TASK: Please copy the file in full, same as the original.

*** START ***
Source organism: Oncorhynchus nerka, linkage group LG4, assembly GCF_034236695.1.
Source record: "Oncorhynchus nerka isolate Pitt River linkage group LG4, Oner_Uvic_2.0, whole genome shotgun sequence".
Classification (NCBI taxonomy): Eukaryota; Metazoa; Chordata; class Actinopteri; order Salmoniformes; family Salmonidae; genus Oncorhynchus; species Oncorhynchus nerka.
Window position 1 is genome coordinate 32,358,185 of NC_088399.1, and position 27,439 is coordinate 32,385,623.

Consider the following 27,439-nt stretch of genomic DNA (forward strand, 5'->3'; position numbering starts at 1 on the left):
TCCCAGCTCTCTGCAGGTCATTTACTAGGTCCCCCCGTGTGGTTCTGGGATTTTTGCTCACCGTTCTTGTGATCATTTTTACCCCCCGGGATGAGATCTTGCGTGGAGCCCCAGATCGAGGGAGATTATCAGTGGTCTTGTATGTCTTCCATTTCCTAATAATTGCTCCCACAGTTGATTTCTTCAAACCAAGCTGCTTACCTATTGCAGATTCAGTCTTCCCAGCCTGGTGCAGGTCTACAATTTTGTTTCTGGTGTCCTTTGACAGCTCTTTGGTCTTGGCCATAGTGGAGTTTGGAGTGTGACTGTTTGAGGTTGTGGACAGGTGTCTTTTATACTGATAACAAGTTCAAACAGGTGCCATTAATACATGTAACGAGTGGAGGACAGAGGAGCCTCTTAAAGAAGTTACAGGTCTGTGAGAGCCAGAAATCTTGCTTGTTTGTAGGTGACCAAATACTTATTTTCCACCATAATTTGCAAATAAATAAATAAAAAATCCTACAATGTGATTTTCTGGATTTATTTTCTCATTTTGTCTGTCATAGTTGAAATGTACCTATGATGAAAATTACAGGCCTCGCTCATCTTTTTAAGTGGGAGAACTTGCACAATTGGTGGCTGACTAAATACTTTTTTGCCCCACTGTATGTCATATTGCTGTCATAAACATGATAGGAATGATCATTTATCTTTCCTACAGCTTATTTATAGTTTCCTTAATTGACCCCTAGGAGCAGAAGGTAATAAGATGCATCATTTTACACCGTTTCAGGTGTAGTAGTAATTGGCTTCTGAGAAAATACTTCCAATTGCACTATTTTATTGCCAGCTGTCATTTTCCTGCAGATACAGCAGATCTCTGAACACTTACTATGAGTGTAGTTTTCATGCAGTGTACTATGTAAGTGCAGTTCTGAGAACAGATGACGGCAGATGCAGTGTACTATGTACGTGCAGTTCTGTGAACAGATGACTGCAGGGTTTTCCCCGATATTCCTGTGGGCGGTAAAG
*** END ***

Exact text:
Source organism: Oncorhynchus nerka, linkage group LG4, assembly GCF_034236695.1.
Source record: "Oncorhynchus nerka isolate Pitt River linkage group LG4, Oner_Uvic_2.0, whole genome shotgun sequence".
Classification (NCBI taxonomy): Eukaryota; Metazoa; Chordata; class Actinopteri; order Salmoniformes; family Salmonidae; genus Oncorhynchus; species Oncorhynchus nerka.
Window position 1 is genome coordinate 32,358,185 of NC_088399.1, and position 27,439 is coordinate 32,385,623.

Consider the following 27,439-nt stretch of genomic DNA (forward strand, 5'->3'; position numbering starts at 1 on the left):
TCCCAGCTCTCTGCAGGTCATTTACTAGGTCCCCCCGTGTGGTTCTGGGATTTTTGCTCACCGTTCTTGTGATCATTTTTACCCCCCGGGATGAGATCTTGCGTGGAGCCCCAGATCGAGGGAGATTATCAGTGGTCTTGTATGTCTTCCATTTCCTAATAATTGCTCCCACAGTTGATTTCTTCAAACCAAGCTGCTTACCTATTGCAGATTCAGTCTTCCCAGCCTGGTGCAGGTCTACAATTTTGTTTCTGGTGTCCTTTGACAGCTCTTTGGTCTTGGCCATAGTGGAGTTTGGAGTGTGACTGTTTGAGGTTGTGGACAGGTGTCTTTTATACTGATAACAAGTTCAAACAGGTGCCATTAATACATGTAACGAGTGGAGGACAGAGGAGCCTCTTAAAGAAGTTACAGGTCTGTGAGAGCCAGAAATCTTGCTTGTTTGTAGGTGACCAAATACTTATTTTCCACCATAATTTGCAAATAAATAAATAAAAAATCCTACAATGTGATTTTCTGGATTTATTTTCTCATTTTGTCTGTCATAGTTGAAATGTACCTATGATGAAAATTACAGGCCTCGCTCATCTTTTTAAGTGGGAGAACTTGCACAATTGGTGGCTGACTAAATACTTTTTTGCCCCACTGTATGTCATATTGCTGTCATAAACATGATAGGAATGATCATTTATCTTTCCTACAGCTTATTTATAGTTTCCTTAATTGACCCCTAGGAGCAGAAGGTAATAAGATGCATCATTTTACACCGTTTCAGGTGTAGTAGTAATTGGCTTCTGAGAAAATACTTCCAATTGCACTATTTTATTGCCAGCTGTCATTTTCCTGCAGATACAGCAGATCTCTGAACACTTACTATGAGTGTAGTTTTCATGCAGTGTACTATGTAAGTGCAGTTCTGAGAACAGATGACGGCAGATGCAGTGTACTATGTACGTGCAGTTCTGTGAACAGATGACTGCAGGGTTTTCCCCGATATTCCTGTGGGCGGTAAAG